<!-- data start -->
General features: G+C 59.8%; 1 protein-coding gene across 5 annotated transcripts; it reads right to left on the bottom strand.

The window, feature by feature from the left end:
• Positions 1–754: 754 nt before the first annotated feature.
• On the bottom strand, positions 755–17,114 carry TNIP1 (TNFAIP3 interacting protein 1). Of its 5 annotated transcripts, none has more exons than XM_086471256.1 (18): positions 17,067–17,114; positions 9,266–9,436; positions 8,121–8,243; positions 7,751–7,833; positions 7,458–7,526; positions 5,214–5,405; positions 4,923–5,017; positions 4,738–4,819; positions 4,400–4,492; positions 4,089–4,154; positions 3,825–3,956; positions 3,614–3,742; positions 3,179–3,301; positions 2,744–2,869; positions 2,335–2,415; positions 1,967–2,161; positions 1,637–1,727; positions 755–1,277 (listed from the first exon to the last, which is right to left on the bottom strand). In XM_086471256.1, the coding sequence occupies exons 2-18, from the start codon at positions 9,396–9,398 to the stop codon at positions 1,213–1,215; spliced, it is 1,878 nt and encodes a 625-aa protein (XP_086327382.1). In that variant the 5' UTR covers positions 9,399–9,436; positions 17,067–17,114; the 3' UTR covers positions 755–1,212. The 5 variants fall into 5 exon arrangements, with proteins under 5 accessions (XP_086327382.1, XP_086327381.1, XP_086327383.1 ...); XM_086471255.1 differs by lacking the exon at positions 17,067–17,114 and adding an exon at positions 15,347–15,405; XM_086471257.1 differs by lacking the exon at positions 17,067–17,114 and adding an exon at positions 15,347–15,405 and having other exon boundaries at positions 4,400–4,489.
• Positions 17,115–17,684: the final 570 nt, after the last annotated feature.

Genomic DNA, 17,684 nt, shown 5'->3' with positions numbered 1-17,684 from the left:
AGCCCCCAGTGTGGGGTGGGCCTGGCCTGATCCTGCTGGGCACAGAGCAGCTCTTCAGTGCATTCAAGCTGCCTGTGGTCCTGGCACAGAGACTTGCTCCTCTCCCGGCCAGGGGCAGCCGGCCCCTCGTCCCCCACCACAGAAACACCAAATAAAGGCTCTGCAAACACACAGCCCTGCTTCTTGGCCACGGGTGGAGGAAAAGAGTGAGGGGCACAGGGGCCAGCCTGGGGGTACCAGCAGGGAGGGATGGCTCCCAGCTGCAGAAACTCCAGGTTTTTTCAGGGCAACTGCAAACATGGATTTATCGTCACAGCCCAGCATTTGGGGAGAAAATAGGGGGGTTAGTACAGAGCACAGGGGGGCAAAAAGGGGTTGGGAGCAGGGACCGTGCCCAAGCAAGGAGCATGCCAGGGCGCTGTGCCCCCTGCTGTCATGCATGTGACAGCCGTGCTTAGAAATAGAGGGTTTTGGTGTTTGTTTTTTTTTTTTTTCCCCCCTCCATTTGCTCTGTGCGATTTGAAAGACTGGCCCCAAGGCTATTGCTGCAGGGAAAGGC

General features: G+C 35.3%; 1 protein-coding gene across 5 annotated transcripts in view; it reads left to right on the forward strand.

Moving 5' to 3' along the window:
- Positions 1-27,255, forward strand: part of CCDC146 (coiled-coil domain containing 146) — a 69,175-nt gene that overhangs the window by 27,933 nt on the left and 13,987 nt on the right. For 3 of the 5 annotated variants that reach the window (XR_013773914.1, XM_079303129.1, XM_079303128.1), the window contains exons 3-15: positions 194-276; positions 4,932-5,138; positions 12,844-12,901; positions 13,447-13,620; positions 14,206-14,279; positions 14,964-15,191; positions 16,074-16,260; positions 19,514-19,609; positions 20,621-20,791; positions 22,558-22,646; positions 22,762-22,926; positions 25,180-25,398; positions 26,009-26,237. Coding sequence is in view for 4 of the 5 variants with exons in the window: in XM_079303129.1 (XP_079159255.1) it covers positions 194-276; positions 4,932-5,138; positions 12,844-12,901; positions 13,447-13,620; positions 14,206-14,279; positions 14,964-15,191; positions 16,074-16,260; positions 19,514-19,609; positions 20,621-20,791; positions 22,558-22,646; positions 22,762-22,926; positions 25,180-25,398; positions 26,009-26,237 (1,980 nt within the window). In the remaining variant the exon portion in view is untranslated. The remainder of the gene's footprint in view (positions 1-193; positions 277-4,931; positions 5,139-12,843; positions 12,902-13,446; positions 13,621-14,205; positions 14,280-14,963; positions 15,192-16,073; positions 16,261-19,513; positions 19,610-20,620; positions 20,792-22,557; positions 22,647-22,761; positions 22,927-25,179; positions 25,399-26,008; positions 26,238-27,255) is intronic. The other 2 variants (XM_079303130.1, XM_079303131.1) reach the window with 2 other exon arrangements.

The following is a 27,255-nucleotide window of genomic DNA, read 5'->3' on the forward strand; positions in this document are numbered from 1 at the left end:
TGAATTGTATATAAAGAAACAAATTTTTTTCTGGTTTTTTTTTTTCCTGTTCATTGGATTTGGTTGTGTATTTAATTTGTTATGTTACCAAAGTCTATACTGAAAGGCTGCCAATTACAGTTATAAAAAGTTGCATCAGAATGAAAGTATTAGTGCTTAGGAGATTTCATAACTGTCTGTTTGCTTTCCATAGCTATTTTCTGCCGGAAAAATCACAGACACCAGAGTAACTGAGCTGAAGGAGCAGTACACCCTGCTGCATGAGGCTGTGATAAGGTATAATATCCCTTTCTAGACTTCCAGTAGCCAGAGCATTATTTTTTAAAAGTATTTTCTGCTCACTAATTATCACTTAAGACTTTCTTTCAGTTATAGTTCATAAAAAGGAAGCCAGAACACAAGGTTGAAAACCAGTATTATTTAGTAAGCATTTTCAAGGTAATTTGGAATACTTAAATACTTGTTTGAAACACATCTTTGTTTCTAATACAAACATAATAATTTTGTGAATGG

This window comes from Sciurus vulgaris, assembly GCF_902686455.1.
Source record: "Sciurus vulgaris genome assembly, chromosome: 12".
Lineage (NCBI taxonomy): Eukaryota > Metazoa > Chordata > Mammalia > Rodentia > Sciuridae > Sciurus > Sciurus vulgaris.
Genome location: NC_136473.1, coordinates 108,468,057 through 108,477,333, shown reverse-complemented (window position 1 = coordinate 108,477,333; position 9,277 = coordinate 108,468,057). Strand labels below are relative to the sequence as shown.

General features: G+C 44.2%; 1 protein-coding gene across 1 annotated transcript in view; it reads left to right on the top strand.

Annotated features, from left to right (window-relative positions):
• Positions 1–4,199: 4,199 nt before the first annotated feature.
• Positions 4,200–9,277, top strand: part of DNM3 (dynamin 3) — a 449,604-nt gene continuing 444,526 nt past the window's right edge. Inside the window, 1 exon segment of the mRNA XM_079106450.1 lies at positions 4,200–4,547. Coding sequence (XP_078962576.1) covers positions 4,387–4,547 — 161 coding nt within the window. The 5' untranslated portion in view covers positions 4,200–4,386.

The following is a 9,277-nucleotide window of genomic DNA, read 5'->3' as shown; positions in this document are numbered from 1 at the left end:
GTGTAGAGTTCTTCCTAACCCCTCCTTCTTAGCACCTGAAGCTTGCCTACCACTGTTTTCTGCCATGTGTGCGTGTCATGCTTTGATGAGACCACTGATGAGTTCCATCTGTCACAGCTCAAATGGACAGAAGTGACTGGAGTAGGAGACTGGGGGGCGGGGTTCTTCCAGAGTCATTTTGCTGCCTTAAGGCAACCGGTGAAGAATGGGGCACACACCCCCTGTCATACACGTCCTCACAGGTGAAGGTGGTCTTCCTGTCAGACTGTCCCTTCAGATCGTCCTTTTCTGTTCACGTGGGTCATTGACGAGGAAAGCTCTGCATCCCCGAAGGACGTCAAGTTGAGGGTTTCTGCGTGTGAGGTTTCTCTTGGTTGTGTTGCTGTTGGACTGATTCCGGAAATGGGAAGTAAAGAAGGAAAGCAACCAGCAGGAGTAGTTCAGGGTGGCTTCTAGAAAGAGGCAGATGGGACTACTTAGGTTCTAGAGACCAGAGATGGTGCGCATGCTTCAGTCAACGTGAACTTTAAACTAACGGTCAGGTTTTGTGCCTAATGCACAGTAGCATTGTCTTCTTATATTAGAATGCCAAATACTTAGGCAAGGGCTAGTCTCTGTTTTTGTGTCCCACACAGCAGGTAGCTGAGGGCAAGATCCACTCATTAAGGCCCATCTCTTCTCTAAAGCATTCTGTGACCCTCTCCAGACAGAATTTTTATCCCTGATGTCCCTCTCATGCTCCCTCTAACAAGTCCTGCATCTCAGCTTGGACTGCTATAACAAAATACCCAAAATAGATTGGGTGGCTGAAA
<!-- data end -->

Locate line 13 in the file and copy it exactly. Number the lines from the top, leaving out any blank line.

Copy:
This window comes from Sciurus vulgaris, assembly GCF_902686455.1.